While the rest of the Blade isn't functionally different from other laptops, its party piece, the LCD-toting touchpad and the ten configurable buttons directly above it, are certainly novel. We'll begin with the mousing device. As best as we can tell, its top-most layer houses a rather thick layer of tempered plastic, which unfortunately introduces more friction than we'd like, in addition to the fact that it just doesn't feel as premium as the rest of the laptop. Although in fairness, with time (and of course, grease) swipes do become easier. But for what it lacks in feel, the pad makes up for in accuracy: we found tracking excellent and can happily report that for once we've got a trackpad that can actuate two-finger scrolling in a non-frustrating fashion. Like all PC scrolling, it's linear -- there isn't any spiffy physics-induced acceleration of content here -- but the Synaptics pad was more than responsive otherwise. Multitouch also makes an appearance, naturally making that previous two-finger scrolling endeavor possible, as well as a few others: like pinch-to-zoom, two-finger rotations and three-finger swipes which provide a modicum of functionality depending on what app has focus. Those additional gestures weren't nearly as polished, but seeing as they're less generally useful, we didn't mind much, except for the last, which you'll have to be rather deliberate to actuate as you swap between pre-programmed sets of icons in one mode of trackpad.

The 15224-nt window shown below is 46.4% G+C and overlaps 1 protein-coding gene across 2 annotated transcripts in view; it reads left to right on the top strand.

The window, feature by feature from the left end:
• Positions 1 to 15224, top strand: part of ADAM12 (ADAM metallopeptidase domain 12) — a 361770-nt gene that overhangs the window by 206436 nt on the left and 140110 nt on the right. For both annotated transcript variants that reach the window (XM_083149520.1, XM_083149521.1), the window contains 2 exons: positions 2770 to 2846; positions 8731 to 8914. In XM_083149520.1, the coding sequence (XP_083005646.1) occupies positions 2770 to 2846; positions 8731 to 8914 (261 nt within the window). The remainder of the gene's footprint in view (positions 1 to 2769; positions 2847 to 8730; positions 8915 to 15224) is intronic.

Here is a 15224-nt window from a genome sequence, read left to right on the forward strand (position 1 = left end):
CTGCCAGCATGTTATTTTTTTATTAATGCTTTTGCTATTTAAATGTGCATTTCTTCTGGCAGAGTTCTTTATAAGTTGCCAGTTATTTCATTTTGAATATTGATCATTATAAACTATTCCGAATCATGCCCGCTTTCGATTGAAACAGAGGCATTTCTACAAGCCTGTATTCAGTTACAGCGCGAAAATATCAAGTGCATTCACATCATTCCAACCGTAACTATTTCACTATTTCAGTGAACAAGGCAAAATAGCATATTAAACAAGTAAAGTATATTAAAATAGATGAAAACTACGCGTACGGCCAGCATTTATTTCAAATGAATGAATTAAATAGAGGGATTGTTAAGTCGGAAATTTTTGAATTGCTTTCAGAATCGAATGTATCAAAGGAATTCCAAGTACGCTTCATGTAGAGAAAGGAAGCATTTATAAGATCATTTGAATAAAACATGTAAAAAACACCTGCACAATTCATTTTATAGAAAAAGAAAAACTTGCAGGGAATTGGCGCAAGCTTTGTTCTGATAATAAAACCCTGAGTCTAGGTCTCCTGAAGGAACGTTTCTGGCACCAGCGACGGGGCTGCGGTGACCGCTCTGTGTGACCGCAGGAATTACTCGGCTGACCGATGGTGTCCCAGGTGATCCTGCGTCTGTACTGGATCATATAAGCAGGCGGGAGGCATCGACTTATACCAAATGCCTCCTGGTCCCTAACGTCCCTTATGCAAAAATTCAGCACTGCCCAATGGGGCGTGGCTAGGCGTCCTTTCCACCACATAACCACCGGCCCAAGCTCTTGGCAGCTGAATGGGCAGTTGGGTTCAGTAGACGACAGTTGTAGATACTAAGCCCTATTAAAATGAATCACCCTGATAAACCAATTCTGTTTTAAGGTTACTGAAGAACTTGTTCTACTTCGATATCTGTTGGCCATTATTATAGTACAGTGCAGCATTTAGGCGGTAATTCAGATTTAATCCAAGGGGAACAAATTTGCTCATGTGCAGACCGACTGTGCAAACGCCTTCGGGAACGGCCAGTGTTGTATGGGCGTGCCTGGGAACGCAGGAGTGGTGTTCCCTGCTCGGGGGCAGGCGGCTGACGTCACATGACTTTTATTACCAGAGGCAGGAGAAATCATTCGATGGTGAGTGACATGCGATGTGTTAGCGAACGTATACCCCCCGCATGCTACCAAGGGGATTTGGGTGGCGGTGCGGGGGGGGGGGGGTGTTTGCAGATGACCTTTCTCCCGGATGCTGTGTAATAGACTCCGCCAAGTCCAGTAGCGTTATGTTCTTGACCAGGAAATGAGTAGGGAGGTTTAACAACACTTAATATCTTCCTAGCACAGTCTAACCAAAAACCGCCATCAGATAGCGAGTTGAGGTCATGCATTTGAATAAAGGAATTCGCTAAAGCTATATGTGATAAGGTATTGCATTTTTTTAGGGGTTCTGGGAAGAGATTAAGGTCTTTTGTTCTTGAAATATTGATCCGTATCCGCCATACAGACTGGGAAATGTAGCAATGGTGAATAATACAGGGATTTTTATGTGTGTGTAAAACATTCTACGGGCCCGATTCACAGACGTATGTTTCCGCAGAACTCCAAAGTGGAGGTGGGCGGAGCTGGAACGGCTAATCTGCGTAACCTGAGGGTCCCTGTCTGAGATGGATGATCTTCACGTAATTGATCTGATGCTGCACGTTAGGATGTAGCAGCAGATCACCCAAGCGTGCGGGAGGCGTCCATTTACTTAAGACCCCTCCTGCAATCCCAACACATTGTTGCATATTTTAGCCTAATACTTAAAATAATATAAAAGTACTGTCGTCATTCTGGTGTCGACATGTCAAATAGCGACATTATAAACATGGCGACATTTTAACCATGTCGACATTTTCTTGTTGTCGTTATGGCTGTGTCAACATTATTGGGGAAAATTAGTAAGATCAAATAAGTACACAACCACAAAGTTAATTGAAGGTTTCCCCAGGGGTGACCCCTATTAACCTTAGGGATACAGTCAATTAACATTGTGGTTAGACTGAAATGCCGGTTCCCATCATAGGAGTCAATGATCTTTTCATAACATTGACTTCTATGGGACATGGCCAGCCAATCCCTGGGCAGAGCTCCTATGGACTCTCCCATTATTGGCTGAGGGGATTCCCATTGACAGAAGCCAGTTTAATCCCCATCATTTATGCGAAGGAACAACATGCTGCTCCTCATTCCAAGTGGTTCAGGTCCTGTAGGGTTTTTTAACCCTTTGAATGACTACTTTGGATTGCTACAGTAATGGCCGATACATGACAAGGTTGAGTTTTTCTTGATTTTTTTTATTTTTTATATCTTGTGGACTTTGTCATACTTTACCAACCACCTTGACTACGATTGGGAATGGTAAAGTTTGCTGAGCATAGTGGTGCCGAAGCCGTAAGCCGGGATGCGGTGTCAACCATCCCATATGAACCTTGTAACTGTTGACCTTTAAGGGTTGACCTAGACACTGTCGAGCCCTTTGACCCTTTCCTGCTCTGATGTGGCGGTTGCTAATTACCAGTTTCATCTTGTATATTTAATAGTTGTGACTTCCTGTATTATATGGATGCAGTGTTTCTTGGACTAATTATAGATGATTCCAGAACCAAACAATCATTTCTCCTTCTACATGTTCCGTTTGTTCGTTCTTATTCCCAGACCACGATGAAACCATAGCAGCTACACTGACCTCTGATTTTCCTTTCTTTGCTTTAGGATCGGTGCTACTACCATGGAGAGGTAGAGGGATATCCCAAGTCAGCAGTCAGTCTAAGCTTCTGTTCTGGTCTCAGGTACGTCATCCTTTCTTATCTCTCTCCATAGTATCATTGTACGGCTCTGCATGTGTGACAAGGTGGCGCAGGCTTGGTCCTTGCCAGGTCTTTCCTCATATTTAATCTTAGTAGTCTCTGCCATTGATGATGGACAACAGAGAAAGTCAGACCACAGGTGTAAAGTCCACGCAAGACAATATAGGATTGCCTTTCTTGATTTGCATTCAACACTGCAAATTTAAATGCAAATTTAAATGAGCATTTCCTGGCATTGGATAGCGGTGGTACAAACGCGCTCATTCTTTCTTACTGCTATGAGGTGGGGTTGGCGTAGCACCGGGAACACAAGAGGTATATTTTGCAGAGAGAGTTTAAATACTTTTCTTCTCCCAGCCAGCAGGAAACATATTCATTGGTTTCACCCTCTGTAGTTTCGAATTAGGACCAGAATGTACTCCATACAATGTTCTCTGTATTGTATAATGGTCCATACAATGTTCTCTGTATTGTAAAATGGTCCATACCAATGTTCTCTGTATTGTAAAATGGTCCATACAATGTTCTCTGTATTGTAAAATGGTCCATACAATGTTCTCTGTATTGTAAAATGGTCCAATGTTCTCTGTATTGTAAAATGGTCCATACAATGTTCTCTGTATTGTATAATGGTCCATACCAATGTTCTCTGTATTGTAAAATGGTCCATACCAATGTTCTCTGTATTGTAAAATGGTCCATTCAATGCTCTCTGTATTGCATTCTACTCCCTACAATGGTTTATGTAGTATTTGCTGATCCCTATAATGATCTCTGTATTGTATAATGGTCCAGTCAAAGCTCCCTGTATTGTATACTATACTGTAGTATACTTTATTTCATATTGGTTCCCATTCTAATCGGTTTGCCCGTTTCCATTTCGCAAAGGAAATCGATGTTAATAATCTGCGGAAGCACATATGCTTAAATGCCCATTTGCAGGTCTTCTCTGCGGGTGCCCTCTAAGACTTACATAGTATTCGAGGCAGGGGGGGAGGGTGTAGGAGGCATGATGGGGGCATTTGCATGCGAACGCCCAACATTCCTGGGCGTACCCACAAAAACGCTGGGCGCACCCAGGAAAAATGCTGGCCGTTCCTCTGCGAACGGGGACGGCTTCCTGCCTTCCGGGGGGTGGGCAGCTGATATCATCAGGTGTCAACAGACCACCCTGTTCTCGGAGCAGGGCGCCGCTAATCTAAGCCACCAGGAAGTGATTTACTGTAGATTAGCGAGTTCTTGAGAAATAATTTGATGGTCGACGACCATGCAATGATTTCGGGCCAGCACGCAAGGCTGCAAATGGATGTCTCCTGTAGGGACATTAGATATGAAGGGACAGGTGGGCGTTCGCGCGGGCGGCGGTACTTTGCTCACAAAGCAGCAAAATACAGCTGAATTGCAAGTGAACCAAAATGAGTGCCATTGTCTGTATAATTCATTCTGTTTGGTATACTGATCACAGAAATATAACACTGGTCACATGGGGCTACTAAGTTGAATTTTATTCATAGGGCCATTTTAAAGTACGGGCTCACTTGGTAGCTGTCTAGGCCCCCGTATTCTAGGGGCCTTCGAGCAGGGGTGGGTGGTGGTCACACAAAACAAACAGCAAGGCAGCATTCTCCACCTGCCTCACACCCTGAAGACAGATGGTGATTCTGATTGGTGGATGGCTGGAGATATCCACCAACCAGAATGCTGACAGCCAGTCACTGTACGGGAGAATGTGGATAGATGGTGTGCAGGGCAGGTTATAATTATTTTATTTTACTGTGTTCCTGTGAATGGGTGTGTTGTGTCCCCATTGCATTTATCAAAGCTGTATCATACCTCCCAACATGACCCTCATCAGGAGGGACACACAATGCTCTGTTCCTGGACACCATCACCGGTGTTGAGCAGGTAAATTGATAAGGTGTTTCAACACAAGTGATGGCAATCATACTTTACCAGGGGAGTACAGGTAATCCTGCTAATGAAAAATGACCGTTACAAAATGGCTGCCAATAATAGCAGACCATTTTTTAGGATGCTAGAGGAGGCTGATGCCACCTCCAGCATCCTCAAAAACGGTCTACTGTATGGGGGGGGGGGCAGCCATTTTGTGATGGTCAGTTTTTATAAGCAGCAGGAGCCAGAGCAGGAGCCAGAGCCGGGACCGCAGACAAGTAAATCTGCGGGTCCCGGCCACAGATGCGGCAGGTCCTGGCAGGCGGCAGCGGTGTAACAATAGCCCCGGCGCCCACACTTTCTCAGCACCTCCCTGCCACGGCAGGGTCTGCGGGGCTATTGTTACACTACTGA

But stuffing a trackpad with an LCD can only get you so far, which is where the company's Switchblade-UI comes in. After creating or logging into the company's Synapse service, the ten keys above burst into life. From the initial screen above, you can use the touchpad as you normally would, or throw it into one of ten alternative modes -- nine of which hijack all trackpad mousing functionality altogether (leaving all cursor control to a dedicated external mouse). Returning to the default mode is thankfully easy, though, as one hits the dedicated Razer button in the bottom right corner of the keyboard. We spent most of our time in the first mode, which is the one you'll want, as this is the only one in which those delectable ten keys can be configured as you please. To customize them you'll use the company's Synapse utility, which is where you can create and save multiple profiles -- a fancy name for groupings of your button-machinations. Within each profile, you can configure infinite sets of ten keys, which you'll then swipe between with that three finger swipe we mentioned earlier.